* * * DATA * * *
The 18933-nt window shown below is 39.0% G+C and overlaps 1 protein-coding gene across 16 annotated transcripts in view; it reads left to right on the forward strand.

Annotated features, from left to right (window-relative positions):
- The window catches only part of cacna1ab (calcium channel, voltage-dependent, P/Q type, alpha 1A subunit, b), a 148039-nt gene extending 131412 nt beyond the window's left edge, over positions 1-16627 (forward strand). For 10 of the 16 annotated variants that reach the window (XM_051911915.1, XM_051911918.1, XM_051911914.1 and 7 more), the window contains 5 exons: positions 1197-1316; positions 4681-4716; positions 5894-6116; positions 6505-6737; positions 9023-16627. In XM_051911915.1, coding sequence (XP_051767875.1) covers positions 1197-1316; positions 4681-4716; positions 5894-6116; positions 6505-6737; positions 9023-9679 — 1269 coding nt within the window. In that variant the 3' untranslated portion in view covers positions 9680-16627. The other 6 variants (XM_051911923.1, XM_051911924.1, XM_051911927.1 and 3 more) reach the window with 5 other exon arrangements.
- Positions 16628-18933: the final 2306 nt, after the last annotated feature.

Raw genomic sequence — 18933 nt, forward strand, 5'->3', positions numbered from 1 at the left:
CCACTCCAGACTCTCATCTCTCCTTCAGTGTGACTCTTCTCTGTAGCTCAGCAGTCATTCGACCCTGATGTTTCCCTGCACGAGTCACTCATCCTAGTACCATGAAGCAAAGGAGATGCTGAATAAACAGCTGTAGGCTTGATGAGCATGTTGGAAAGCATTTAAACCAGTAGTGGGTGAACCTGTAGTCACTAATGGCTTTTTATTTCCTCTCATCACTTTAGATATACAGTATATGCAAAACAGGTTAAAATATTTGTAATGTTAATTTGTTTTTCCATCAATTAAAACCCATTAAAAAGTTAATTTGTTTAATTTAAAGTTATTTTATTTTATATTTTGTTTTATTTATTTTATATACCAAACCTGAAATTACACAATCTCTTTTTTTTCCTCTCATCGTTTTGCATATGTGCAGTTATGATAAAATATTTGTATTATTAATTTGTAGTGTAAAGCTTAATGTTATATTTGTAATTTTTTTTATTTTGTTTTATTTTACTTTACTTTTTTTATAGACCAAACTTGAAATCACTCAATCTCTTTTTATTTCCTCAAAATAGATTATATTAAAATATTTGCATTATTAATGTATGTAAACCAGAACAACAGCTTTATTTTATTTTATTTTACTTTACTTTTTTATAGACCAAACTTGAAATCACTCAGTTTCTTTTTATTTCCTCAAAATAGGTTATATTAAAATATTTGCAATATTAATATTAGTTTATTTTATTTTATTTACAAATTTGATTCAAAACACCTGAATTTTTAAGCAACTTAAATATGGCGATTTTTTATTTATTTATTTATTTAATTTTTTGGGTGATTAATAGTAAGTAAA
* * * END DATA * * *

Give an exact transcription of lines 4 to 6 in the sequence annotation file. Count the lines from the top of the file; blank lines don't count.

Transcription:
- Positions 16628-18933: the final 2306 nt, after the last annotated feature.

Raw genomic sequence — 18933 nt, forward strand, 5'->3', positions numbered from 1 at the left:
CCACTCCAGACTCTCATCTCTCCTTCAGTGTGACTCTTCTCTGTAGCTCAGCAGTCATTCGACCCTGATGTTTCCCTGCACGAGTCACTCATCCTAGTACCATGAAGCAAAGGAGATGCTGAATAAACAGCTGTAGGCTTGATGAGCATGTTGGAAAGCATTTAAACCAGTAGTGGGTGAACCTGTAGTCACTAATGGCTTTTTATTTCCTCTCATCACTTTAGATATACAGTATATGCAAAACAGGTTAAAATATTTGTAATGTTAATTTGTTTTTCCATCAATTAAAACCCATTAAAAAGTTAATTTGTTTAATTTAAAGTTATTTTATTTTATATTTTGTTTTATTTATTTTATATACCAAACCTGAAATTACACAATCTCTTTTTTTTCCTCTCATCGTTTTGCATATGTGCAGTTATGATAAAATATTTGTATTATTAATTTGTAGTGTAAAGCTTAATGTTATATTTGTAATTTTTTTTATTTTGTTTTATTTTACTTTACTTTTTTTATAGACCAAACTTGAAATCACTCAATCTCTTTTTATTTCCTCAAAATAGATTATATTAAAATATTTGCATTATTAATGTATGTAAACCAGAACAACAGCTTTATTTTATTTTATTTTACTTTACTTTTTTATAGACCAAACTTGAAATCACTCAGTTTCTTTTTATTTCCTCAAAATAGGTTATATTAAAATATTTGCAATATTAATATTAGTTTATTTTATTTTATTTACAAATTTGATTCAAAACACCTGAATTTTTAAGCAACTTAAATATGGCGATTTTTTATTTATTTATTTATTTAATTTTTTGGGTGATTAATAGTAAGTAAA